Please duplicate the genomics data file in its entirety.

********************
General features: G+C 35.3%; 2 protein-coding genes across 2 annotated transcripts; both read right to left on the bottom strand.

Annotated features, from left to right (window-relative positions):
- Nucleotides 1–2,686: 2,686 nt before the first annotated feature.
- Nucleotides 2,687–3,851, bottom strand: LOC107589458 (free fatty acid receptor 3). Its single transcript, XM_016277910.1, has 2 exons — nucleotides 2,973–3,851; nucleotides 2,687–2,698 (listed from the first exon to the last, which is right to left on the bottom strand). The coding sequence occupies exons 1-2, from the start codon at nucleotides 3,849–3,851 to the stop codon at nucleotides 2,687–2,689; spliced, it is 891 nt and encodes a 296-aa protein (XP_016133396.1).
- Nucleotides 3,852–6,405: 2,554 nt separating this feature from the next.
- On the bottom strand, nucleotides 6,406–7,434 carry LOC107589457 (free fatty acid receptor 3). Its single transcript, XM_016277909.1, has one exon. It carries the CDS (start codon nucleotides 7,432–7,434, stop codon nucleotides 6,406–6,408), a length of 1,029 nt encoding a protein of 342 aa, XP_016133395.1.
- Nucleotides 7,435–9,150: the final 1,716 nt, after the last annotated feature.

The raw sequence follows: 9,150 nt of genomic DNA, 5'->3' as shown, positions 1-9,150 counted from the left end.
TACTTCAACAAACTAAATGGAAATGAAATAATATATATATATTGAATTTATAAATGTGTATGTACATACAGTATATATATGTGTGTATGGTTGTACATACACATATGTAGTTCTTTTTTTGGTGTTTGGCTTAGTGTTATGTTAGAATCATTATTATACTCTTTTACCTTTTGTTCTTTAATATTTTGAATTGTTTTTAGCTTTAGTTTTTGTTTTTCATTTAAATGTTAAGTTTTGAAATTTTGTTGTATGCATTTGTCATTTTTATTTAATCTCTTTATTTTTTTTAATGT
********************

General features: G+C 35.3%; 2 protein-coding genes across 2 annotated transcripts; both read right to left on the bottom strand.

Annotated features, from left to right (window-relative positions):
- Nucleotides 1–2,686: 2,686 nt before the first annotated feature.
- Nucleotides 2,687–3,851, bottom strand: LOC107589458 (free fatty acid receptor 3). Its single transcript, XM_016277910.1, has 2 exons — nucleotides 2,973–3,851; nucleotides 2,687–2,698 (listed from the first exon to the last, which is right to left on the bottom strand). The coding sequence occupies exons 1-2, from the start codon at nucleotides 3,849–3,851 to the stop codon at nucleotides 2,687–2,689; spliced, it is 891 nt and encodes a 296-aa protein (XP_016133396.1).
- Nucleotides 3,852–6,405: 2,554 nt separating this feature from the next.
- On the bottom strand, nucleotides 6,406–7,434 carry LOC107589457 (free fatty acid receptor 3). Its single transcript, XM_016277909.1, has one exon. It carries the CDS (start codon nucleotides 7,432–7,434, stop codon nucleotides 6,406–6,408), a length of 1,029 nt encoding a protein of 342 aa, XP_016133395.1.
- Nucleotides 7,435–9,150: the final 1,716 nt, after the last annotated feature.

The raw sequence follows: 9,150 nt of genomic DNA, 5'->3' as shown, positions 1-9,150 counted from the left end.
TACTTCAACAAACTAAATGGAAATGAAATAATATATATATATTGAATTTATAAATGTGTATGTACATACAGTATATATATGTGTGTATGGTTGTACATACACATATGTAGTTCTTTTTTTGGTGTTTGGCTTAGTGTTATGTTAGAATCATTATTATACTCTTTTACCTTTTGTTCTTTAATATTTTGAATTGTTTTTAGCTTTAGTTTTTGTTTTTCATTTAAATGTTAAGTTTTGAAATTTTGTTGTATGCATTTGTCATTTTTATTTAATCTCTTTATTTTTTTTAATGT